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Local drivers keep on truckin' through COVID-19 crisis

Bandstra Transportation Systems operates a fleet of 120 trucks and employs about 300 truck drivers who know as daily travelers they have a better chance of being infected by the coronavirus than if they had chosen to stay home.
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COVID-19 has highlighted the need for truck drivers who risk their lives every day to provide consumers an essential service.

Bandstra Transportation Systems operates a fleet of 120 trucks and employs about 300 truck drivers who know as daily travelers they have a better chance of being infected by the coronavirus than if they had chosen to stay home.

Their jobs as drivers take them through the Fraser Valley to Vancouver, the two health regions where most of B.C.’s 1,203 cases of COVID-19 have been reported and all but two of the 38 deaths in the province have occurred.

Those drivers also haul goods to and from a warehouse in Edmonton, where there are 263 cases and four deaths attributed to the coronavirus.

“There’s certainly a sense of anxiety out there among the guys, but the majority of them realize the importance of their tasks and are taking it very seriously,” said company president Phil Bandstra.  

“They understand there’s more risk working than staying at home but they’re committed to keep working. They’re doing their best to keep the economy going. If they’re not hauling groceries they’re hauling products that keeps the industries going to keep the economy going. We’re keeping those who are working able to keep working and provide income to pay taxes for some of these costs coming up.”

Based in Smithers, where the company was started 65 years ago, Bandstra primarily transports industrial equipment to serve the mining, oil and gas and forestry sectors. It delivers food to some of the remote mining camps like the Kemess copper/gold mine north of Smithers and also sends trucks to Haida Gwaii. Bandtra operates a terminal in Prince George.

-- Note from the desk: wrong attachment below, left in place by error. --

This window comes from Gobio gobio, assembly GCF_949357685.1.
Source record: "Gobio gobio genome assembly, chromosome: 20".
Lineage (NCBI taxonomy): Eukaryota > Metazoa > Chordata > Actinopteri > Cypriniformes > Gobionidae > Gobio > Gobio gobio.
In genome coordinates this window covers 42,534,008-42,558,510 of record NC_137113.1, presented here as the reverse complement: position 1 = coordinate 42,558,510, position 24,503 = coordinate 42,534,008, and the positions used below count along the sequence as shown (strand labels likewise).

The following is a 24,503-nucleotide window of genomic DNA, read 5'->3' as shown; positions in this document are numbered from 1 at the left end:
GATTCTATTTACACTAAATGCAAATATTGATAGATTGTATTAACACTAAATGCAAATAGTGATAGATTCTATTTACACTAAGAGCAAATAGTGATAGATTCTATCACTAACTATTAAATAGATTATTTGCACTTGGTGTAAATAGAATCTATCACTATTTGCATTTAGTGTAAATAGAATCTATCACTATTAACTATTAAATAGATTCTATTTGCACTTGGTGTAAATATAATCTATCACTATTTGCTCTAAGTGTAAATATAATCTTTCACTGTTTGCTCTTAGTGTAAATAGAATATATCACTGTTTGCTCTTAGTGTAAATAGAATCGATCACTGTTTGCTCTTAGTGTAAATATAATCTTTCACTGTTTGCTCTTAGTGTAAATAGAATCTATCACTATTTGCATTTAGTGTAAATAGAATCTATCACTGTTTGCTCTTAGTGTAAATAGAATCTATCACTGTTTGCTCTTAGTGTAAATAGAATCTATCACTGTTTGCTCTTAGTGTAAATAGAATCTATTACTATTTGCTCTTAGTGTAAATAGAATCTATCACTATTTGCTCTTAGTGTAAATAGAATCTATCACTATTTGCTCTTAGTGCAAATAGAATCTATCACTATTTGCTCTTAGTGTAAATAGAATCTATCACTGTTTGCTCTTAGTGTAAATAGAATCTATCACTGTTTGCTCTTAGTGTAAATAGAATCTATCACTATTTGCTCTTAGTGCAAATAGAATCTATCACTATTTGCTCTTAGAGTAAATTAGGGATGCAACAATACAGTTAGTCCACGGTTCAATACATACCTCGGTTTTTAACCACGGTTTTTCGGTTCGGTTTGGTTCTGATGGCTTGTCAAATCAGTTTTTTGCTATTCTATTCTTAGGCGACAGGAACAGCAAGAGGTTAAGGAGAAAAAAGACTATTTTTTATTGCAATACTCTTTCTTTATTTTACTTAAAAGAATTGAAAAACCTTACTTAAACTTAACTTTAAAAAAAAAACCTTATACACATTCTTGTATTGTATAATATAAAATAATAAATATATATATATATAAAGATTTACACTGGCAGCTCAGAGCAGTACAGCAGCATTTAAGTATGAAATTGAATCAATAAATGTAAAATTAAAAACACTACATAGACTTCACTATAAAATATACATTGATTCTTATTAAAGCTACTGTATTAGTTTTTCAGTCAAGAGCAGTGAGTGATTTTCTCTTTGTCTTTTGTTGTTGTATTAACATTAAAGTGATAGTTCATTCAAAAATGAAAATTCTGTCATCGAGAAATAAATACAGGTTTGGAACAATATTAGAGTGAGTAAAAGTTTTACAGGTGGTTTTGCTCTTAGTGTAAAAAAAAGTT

Working away from most population centres, Bandstra’s drivers are used to not having any restaurants or truck stops along the way where they can stop for a meal or a coffee break, so they travel with everything they need to keep fortified.

“Down south, between Prince George and Vancouver, there’s a lot of restaurants that are catering to truckers and we really appreciate that,” he said. “But up north, we go up to the Yukon border and there’s nothing open really except gas stations. Guys make sure they pack plenty of supplies along and they’re going out and doing their best to get everybody what they need to continue living.”

New safety protocols are enforced for the drivers and the places they deliver, and they’re told to keep two metres away from anybody, following guidelines set by the provincial health officer. The company provides disinfectant wipes to clean inside the trucks and regularly wipes down office surfaces.

“We’re meeting our long—haul drivers out in the yard to give them instructions or paperwork, versus them coming into the office,” said Bandstra. “We’re making physical separations between long-haul drivers, office people, warehouse staff, just to keep those boundaries in place just to keep everybody safe.

“There’s definitely more concern in the bigger centres than the smaller centres but I think everybody is very aware of what the possibilities are.”